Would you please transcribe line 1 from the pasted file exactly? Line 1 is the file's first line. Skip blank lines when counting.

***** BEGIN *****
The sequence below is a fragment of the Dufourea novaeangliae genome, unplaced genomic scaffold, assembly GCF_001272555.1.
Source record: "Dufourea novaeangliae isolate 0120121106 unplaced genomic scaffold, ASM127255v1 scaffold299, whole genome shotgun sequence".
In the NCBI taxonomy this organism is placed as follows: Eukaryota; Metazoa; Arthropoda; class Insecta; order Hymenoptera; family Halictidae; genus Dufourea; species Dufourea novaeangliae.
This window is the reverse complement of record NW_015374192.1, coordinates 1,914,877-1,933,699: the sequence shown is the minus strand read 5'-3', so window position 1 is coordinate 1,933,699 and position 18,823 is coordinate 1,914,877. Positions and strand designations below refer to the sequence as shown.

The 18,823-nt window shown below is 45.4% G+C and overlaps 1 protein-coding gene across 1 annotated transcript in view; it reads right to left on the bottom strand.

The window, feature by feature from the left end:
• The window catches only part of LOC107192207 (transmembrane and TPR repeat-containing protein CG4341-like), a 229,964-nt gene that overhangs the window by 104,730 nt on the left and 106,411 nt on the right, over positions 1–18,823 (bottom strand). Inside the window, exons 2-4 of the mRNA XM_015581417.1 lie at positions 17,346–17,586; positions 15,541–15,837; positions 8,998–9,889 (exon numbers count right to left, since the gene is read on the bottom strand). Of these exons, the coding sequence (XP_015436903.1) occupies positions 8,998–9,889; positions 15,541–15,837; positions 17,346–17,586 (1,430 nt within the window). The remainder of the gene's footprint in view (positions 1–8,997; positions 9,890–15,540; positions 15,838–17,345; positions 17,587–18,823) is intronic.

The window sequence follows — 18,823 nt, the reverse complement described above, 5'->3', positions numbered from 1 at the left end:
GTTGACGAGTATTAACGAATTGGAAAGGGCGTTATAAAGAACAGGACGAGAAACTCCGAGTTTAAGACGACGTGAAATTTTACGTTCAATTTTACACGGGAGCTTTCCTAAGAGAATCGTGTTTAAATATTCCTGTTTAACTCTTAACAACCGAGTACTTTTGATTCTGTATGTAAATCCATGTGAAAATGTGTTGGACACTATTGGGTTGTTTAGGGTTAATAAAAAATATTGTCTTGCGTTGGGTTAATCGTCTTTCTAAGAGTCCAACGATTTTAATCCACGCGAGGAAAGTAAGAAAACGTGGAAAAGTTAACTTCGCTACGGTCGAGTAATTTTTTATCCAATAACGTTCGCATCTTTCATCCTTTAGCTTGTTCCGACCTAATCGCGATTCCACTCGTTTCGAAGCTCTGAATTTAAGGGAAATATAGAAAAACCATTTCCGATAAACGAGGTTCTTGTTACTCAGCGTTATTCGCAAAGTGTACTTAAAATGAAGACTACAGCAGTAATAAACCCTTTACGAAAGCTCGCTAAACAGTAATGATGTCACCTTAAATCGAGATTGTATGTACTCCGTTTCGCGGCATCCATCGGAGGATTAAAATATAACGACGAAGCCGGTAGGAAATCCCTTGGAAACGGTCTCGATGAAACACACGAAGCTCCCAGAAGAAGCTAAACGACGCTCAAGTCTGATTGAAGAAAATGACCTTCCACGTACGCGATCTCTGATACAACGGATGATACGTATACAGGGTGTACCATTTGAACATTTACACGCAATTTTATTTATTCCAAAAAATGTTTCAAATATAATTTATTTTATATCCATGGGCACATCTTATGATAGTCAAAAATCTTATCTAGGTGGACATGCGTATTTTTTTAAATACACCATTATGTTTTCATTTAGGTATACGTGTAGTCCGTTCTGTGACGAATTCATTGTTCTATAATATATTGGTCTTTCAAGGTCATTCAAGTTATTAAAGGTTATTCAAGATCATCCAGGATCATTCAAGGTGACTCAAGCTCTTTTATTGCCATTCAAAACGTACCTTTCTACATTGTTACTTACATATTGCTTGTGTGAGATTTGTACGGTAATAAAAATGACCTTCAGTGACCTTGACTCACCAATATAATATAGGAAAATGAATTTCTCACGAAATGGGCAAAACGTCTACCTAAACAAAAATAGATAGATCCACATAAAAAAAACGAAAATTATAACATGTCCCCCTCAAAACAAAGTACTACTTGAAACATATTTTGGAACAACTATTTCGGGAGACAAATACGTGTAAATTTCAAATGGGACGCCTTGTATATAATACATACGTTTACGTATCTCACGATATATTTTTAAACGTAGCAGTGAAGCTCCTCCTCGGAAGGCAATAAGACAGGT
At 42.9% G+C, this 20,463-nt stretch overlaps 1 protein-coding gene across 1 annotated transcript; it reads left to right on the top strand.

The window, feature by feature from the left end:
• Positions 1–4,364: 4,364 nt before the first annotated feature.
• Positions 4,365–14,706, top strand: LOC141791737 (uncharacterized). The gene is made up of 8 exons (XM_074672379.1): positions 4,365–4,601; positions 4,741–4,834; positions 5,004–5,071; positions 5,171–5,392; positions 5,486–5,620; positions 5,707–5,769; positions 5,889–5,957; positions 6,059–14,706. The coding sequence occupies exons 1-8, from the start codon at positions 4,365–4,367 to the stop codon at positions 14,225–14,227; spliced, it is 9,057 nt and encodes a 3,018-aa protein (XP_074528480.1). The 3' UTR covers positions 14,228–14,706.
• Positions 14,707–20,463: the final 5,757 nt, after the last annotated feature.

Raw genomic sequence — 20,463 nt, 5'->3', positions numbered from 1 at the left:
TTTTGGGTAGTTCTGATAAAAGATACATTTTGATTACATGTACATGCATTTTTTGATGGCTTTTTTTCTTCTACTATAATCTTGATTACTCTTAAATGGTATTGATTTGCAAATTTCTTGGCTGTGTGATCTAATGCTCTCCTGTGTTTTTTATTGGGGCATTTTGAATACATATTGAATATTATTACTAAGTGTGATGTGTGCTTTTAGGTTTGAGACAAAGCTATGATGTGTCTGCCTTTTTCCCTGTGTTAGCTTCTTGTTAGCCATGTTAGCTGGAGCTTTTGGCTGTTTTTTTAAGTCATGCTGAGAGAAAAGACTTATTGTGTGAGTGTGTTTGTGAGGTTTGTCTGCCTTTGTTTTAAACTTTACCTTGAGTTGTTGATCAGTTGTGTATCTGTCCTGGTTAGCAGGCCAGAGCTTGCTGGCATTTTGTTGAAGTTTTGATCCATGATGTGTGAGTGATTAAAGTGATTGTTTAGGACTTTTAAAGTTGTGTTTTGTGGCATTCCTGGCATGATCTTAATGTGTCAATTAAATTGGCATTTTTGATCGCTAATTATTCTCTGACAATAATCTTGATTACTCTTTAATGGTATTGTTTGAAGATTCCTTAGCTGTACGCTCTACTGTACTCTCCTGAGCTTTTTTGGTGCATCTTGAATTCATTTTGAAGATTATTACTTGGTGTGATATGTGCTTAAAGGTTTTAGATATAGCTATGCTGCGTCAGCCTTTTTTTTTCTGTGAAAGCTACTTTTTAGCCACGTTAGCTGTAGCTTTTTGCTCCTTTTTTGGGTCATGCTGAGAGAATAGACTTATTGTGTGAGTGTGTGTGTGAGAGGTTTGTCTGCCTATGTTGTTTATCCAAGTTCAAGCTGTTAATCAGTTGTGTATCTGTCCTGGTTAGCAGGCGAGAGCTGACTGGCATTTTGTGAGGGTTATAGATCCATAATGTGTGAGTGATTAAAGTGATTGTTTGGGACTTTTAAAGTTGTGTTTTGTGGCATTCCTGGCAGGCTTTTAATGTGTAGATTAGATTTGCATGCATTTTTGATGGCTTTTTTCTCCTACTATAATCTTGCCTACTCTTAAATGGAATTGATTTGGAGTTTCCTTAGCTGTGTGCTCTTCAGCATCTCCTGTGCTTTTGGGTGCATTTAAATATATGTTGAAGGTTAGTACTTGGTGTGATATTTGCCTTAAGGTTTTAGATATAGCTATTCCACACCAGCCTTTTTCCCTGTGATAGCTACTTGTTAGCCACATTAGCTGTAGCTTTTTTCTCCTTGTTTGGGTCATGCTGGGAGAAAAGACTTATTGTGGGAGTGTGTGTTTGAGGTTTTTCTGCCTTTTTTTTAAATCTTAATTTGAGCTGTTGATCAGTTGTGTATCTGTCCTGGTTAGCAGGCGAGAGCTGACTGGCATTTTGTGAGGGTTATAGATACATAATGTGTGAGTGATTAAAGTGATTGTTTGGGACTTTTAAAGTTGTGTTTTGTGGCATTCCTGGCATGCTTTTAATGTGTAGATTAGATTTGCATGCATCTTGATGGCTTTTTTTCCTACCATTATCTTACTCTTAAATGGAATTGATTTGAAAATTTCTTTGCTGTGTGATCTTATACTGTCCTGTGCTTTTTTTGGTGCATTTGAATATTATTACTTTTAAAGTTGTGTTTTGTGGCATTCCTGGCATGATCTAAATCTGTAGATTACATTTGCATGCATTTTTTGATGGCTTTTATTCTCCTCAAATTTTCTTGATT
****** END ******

The sequence below is a fragment of the Dufourea novaeangliae genome, unplaced genomic scaffold, assembly GCF_001272555.1.